RESEARCH SUPPORT, NON-U.S. GOV'T
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To screen or not to screen? A decision analysis of the utility of screening for developmental dysplasia of the hip.

BACKGROUND: The United States Preventive Services Task Force recently determined that they could not recommend any screening strategies for developmental dysplasia of the hip. Disparate findings in the literature and treatment-related problems have led to confusion about whether or not to screen for this disorder. The purpose of the present study was to determine, with use of expected-value decision analysis, which of the following three strategies leads to the best chance of having a non-arthritic hip by the age of sixty years: (1) no screening for developmental dysplasia of the hip, (2) universal screening of newborns with both physical examination and ultrasonography, or (3) universal screening with physical examination but only selective use of ultrasonography for neonates considered to be at high risk.

METHODS: Developmental dysplasia of the hip, avascular necrosis, and the treatment algorithm were carefully defined. The outcome was determined as the probability of any neonate having a non-arthritic hip through the age of sixty years. A decision tree was then built with decision nodes as described above, and chance node probabilities were determined from a thorough review of the literature. Foldback analysis and sensitivity analyses were performed.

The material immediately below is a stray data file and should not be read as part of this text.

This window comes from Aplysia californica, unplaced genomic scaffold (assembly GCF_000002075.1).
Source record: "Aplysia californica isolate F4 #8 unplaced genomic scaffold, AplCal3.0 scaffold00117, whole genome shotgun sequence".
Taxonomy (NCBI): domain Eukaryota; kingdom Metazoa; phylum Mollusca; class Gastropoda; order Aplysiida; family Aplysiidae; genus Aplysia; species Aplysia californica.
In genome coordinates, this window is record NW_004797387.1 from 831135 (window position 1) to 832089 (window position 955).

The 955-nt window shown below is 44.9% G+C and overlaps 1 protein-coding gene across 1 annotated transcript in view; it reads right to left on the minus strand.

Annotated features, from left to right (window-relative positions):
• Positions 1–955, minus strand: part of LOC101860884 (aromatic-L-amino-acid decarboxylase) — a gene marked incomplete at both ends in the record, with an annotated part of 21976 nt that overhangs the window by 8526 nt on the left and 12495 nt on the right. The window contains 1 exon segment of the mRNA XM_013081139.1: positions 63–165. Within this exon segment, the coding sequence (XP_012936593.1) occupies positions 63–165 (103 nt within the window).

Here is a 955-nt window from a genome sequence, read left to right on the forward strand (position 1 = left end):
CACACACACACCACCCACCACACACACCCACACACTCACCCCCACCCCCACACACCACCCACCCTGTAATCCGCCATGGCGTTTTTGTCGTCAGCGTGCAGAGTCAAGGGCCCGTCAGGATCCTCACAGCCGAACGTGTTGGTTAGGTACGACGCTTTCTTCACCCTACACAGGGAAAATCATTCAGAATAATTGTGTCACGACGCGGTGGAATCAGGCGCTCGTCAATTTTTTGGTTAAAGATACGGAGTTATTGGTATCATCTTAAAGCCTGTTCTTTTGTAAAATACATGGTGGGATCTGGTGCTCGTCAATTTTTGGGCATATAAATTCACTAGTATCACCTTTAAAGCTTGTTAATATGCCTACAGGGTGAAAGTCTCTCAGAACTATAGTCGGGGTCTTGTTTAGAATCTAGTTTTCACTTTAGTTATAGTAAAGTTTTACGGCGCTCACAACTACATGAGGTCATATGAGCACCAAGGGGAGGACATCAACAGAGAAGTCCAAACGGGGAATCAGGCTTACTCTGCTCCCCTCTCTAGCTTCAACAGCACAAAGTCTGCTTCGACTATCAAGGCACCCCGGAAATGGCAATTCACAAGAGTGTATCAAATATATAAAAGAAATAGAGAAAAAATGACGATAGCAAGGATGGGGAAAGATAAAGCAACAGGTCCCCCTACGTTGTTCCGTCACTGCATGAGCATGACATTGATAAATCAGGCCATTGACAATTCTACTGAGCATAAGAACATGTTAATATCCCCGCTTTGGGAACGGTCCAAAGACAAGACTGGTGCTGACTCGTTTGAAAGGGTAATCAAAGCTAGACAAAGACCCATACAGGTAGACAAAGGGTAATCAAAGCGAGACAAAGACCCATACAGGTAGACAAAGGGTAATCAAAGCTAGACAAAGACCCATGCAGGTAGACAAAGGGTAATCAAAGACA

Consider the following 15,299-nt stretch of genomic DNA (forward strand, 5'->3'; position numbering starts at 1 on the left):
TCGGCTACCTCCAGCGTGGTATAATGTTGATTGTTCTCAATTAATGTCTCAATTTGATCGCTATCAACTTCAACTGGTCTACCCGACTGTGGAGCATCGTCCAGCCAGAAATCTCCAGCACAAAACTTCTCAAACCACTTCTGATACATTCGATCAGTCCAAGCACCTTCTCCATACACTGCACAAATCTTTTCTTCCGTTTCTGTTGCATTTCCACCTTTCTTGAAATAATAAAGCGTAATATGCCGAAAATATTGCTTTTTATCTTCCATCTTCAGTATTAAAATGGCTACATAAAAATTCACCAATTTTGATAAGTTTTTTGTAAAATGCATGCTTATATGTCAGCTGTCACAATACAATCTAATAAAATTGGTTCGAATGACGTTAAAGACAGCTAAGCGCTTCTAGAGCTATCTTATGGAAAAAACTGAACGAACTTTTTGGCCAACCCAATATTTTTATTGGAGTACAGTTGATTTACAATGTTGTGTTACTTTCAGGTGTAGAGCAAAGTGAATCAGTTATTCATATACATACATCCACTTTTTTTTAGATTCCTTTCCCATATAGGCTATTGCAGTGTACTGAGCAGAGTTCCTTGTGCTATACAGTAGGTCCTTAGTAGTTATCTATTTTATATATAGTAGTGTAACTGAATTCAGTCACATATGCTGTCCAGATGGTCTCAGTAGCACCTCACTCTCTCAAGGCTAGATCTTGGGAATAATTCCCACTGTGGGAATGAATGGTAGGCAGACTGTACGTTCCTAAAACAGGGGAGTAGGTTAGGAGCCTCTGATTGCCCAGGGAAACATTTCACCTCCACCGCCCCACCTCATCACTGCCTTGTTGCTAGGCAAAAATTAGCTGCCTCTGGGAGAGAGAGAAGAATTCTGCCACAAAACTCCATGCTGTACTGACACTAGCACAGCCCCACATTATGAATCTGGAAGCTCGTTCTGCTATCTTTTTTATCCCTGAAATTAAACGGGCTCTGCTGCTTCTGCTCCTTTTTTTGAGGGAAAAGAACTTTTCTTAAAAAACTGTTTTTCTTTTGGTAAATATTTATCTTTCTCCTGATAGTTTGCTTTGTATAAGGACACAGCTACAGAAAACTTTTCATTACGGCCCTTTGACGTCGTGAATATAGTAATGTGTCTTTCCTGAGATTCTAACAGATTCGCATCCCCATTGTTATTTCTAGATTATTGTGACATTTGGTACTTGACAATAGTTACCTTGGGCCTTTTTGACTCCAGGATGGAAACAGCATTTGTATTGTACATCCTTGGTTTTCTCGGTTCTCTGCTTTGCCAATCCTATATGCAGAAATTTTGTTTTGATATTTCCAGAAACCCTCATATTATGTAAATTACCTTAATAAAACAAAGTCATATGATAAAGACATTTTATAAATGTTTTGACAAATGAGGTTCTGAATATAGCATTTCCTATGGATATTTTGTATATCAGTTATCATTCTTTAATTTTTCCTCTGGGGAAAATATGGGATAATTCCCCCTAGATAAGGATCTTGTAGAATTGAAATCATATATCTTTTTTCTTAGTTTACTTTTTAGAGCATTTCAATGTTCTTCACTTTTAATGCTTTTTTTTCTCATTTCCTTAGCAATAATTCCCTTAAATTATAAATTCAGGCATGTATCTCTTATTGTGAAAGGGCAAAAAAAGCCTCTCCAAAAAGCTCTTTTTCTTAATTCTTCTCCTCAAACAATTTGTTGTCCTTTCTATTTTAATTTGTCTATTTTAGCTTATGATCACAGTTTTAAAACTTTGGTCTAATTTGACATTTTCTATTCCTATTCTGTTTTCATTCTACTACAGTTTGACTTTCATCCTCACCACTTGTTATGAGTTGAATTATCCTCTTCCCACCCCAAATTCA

RESULTS: The expected value of a favorable hip outcome was 0.9590 for the strategy of screening all neonates with physical examination and selective use of ultrasonography, 0.9586 for screening all neonates with physical examination and ultrasonography, and 0.9578 for no screening. A lower expected value implies a greater risk for the development of osteoarthritis as a result of developmental dysplasia of the hip or avascular necrosis; thus, the optimum strategy was selective screening. This model was robust to sensitivity analysis, except when the rate of missed dysplasia rose as high as 4/1000 or the rate of treated hip subluxation/dislocation was the same; then, the optimum strategy was to screen all neonates with both physical examination and ultrasonography.

CONCLUSIONS: Our decision analytic model indicated that the optimum strategy, associated with the highest probability of having a non-arthritic hip at the age of sixty years, was to screen all neonates for hip dysplasia with a physical examination and to use ultrasonography selectively for infants who are at high risk. Additional data on the costs and cost-effectiveness of these screening policies are needed to guide policy recommendations.

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